Scourge Bloodstains on the Turin Shroud: An Evidence for Different Instruments Used by Barbara Faccini (fccbbr@ unife.it). Friday, August 15, 5:09 p.m.–5:29 p.m. 

Among the numerous bloodstains on the Turin Shroud, those traditionally ascribed to scourging have always been grouped together without distinction. The scientific exams of these marks began in the first half of the last century (Vignon 1939) and went on until recent times, led mainly by doctors and forensic pathologists (examples: Larato 1984, Baima Bollone 1999, Zugibe 2005). 

G. Ricci made a systematic visual study of the scourge marks on a 1:1 scale copy of the Shroud obtained from Enrie’s 1931 photographs (which were made with an orthochromatic film in order to enhance all details). He concluded that the Shroud man was scourged by two executors (one on each side of the body) with a similar instrument, identified as the roman “flagrum,” a whip with three leather straps having dumbell-shaped metal extremities with spiky spheres (Ricci 1989). 

However, thanks to enhancements and graphic elaboration of Judica Cordiglia’s 1969, Durante’s 2000, and Miller’s UV photos, three different types of “scourge” marks can be envisaged. 

The first type is found on the whole surface of the double image and can actually be associated to the kind of flagrum already mentioned. It is characterized by two blood circlets (where the sheet has been more soaked) connected by a much lesser evident bloody line.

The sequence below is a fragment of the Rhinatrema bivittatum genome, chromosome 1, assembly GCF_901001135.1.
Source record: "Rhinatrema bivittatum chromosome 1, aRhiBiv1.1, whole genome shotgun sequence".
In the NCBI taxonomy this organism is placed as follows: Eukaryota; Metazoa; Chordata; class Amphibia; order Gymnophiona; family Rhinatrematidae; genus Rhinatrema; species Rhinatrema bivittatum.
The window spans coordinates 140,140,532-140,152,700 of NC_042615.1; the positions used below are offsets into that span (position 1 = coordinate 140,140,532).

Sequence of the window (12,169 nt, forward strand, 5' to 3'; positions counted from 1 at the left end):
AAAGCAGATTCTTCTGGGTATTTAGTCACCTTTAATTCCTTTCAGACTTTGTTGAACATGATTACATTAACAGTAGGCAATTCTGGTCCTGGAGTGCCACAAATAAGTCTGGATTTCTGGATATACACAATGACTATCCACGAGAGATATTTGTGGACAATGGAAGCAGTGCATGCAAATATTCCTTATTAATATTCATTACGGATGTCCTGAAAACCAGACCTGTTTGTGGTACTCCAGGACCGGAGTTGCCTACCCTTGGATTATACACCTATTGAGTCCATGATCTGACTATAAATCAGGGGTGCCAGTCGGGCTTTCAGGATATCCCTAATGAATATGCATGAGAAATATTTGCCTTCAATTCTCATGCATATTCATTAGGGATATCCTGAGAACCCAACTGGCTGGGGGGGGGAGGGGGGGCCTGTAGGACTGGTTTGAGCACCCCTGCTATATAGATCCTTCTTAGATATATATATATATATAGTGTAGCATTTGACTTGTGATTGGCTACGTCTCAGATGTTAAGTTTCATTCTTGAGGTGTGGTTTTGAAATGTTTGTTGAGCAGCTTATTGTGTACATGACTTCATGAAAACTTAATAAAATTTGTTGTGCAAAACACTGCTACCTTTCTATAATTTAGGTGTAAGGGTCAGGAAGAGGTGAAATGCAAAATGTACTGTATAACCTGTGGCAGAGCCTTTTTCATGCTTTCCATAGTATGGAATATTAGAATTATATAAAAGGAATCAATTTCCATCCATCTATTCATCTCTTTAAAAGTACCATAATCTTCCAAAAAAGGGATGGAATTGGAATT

The second type is present mainly on the lumbar region, on the back of the thighs and on the chest. It has a wider shape and is more evanescent with respect to type 1. At higher enhancement and contrast, it appears to be formed by three parallel blood lines that fade into serum. 

The third type is very faint and detectable on the lower part of the calves. It is a kind of fan-shaped scratch. A graphic elaboration and comparison between the three types of scourge marks will be realized in order to show if these blood traces can be all attributed to the same whip or to different kinds of instruments.

- Baima Bollone P., Gli ultimi giorni di Gesù. Mondadori, 1999.

- Larato G., L’ignominiosa flagellazione secondo la Sindone: rilievi di fisiopatologia clinica. Proceeding of the III National Congress on the Turin Shroud, Trani, November 1984.

- Ricci G., L’Uomo della Sindone è Gesù, diamo le prove. Carroccio Eds., Vigodarzere, Padova, 1989. - Vignon P., Le Saint Suaire de Turin. Masson Eds., 1939.
 

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